Wow, what a night! That's the kind of thing we amateur astronomers live for.
One of Jupiter's rarest shows was scheduled to begin. I had a choice of two scopes, my prized 200mm Schmidt-Cassegrain catadioptric telescope or my less-used 80mm refractor. I decided to give the refractor a workout this time around and it was well worth it!
Of course there are some, well, not rules so much as guidelines one should follow in basic backyard astronomy and one near the top of the list is don't observe over nearby buildings if you can help it. They radiate heat and that can muddy the view. Sadly, a large strip mall sits to my south and, since I don't have a car, I have to contend with it and that giant sodium lamp. Oh, how I wish I had an air rifle...um, not that I would condone acts of vandalism. That would be wrong, of course.
Anyway, I got my first look at Jupiter around 10:30 p.m. Three of Jupiter's moons remained in sight. Io was heading towards eclipse behind Jupiter and Europa and Ganymede were paired off and heading on their way to pass in front. Callisto was nowhere in sight. And just a hint of the Great Red Spot, a very difficult thing to make out in a small 'scope.
I settled in for the long haul.
By 11:45, Io began to kiss the edge of Jupiter as I watched it slowly slide in behind...a tiny bud of light that melted into the main body of the planet. That was followed on the other side about 15 minutes later by Europa beginning its incursion in front of Jupiter. It slowly melded its light into the body of the planet, however, I was able to follow it past the merger for several minutes.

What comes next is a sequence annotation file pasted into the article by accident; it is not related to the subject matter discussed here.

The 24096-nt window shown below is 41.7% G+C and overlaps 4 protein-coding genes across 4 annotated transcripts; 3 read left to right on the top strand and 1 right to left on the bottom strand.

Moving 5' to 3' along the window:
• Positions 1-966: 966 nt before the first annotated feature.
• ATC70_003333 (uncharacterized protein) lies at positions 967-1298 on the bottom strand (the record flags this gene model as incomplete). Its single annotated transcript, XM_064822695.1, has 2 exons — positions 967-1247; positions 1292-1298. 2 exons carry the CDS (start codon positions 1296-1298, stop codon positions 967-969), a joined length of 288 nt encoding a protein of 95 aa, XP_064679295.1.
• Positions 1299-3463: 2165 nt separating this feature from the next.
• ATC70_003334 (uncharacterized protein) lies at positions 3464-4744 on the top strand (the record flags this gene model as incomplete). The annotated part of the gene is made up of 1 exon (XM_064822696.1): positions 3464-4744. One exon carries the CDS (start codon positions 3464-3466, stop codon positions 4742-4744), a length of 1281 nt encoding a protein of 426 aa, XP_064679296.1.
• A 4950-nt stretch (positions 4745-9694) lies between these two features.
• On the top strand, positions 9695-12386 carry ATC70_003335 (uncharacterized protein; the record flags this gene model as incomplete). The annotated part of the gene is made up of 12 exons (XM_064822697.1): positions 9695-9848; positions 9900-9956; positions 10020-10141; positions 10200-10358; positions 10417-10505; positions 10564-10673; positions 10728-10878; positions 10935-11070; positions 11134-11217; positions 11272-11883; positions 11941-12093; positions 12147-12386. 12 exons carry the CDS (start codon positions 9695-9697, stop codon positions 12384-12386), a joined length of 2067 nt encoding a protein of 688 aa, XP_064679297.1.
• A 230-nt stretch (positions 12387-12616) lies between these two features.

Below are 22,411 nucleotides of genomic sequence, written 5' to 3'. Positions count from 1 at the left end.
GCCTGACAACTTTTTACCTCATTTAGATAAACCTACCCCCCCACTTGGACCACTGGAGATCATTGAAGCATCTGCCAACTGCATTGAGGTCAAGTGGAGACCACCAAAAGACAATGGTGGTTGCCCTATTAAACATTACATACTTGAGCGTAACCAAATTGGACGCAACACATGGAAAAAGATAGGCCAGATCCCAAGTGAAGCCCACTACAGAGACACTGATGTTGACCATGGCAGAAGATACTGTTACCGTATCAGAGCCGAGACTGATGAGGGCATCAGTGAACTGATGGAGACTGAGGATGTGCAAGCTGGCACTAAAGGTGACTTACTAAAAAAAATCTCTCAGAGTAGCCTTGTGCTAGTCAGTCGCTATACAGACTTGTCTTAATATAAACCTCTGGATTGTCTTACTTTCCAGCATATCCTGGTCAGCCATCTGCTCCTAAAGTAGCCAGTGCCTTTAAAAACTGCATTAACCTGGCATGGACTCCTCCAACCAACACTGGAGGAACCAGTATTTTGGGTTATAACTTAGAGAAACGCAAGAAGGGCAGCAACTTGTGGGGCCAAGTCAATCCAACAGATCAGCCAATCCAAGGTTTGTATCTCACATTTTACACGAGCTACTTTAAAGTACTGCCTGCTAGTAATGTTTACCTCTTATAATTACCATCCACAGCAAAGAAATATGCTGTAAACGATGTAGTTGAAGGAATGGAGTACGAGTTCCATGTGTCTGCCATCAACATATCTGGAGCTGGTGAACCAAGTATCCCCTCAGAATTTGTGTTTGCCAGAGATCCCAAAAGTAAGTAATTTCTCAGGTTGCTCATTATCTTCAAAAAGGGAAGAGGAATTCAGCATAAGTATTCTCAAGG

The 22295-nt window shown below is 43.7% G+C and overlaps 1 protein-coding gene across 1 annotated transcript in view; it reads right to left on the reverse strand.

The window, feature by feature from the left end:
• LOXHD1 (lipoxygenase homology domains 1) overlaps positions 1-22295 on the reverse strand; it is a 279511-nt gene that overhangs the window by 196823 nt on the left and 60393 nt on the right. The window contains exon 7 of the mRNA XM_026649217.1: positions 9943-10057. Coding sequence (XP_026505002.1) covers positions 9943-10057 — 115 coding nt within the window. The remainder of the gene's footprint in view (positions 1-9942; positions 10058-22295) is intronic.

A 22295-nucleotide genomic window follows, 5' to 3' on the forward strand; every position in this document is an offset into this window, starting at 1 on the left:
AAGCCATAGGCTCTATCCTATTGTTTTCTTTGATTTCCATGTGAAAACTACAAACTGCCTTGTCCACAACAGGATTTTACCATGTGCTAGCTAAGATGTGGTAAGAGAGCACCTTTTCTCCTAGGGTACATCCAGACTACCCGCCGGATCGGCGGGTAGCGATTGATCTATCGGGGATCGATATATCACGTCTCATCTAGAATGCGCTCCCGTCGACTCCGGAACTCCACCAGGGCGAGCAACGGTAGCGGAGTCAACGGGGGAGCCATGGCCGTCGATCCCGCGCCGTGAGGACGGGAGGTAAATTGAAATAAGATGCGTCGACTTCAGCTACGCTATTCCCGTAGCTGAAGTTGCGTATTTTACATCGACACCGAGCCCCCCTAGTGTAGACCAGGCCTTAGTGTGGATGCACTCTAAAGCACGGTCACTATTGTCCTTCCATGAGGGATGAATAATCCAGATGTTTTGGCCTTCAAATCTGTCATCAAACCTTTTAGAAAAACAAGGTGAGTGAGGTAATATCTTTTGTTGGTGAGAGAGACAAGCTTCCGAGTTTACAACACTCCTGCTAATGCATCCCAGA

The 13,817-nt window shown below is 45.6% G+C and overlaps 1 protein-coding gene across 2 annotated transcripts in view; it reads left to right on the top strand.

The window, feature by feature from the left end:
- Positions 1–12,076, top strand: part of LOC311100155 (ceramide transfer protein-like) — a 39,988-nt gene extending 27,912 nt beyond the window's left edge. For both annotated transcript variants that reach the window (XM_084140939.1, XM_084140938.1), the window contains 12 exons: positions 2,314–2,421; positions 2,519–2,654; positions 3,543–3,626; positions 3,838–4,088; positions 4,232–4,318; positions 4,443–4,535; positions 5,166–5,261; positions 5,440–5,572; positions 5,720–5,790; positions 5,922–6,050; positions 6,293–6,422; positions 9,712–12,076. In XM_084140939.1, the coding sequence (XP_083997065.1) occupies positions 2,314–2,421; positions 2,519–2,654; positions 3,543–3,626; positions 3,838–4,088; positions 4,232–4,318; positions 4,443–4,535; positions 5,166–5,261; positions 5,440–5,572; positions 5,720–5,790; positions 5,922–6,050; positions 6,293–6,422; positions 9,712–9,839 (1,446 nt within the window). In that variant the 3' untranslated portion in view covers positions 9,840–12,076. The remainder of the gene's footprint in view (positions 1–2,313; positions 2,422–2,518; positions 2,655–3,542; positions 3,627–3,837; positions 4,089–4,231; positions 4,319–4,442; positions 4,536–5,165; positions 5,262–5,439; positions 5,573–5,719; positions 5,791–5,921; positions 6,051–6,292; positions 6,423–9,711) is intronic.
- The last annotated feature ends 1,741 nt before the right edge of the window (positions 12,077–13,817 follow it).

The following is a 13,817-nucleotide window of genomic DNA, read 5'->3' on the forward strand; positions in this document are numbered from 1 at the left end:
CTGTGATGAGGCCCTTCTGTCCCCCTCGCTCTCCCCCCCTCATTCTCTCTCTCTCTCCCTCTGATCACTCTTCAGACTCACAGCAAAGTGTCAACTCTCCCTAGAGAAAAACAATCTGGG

That left Jupiter with only one moon visible: Ganymede. Ganymede is further out from Jupiter than Io or Europa so, naturally, it moves a little slower. By 12:45 a.m., it was starting to move in front of Jupiter but it wasn't in a hurry. After getting up and moving around a bit, I went back and watched as the bright dot of Ganymede against the backdrop of space became the dark spot of Ganymede against the white clouds of Jupiter.
However, there was something "odd" about this spot. It seemed...elongated. Of course, as Ganymede began to cross Jupiter's disk, so did Europa's shadow so the two of them moved together in tandem for a while, separating after about an hour or so.
I continued to watch the show, occasionally looking up at the occasional snap or rustle nearby. I kept an open nostril to the air with the possibility of a malodorous visitor in mind. It's amazing how still one can become when one sees that black and white flash nearby. Luckily, such was not the case. But a representative of my vote for the next dominant species did amble across the fence - a racoon. Opposable thumbs make all the difference.
Needless to say, by 2 a.m., I was getting tired. But the show continued. I would occasionally take a look at the moon floating nearby. Talk about your contrasts. The solar systems largest planet a mere spark of light while our own, relatively insignificant moon dominating the night sky. But it's all perspective. After all, the moon has the advantage, being only 300,000 kms away. Jupiter is over 600 million kms.
The 'seeing' was mediocre at best and Jupiter experienced brief moments of clarity between jumping around in the air currents. I've seen astronomy described as being like birdwatching from the bottom of a pool. It's an apt description.
I had my best views at around 91-times magnification. I also experimented with filtering, finding the Wratten 11 still my favourite Jupiter filter. The clouds band details just seem to "pop."
By 2:21 a.m., Io was beginning to re-emerge and Jupiter was about to cease its "moonlessness." Meanwhile, Jupiter was heading for some trees, so I decided it was time to pack it in and go to bed.
As I'm writing this, it's now later in the morning and I'm feeling a bit sleep deprived and waiting for my first cup of tea to kick in. Still, it was an awesome show and I wouldn't have missed it for the world! Or worlds, as the case may be.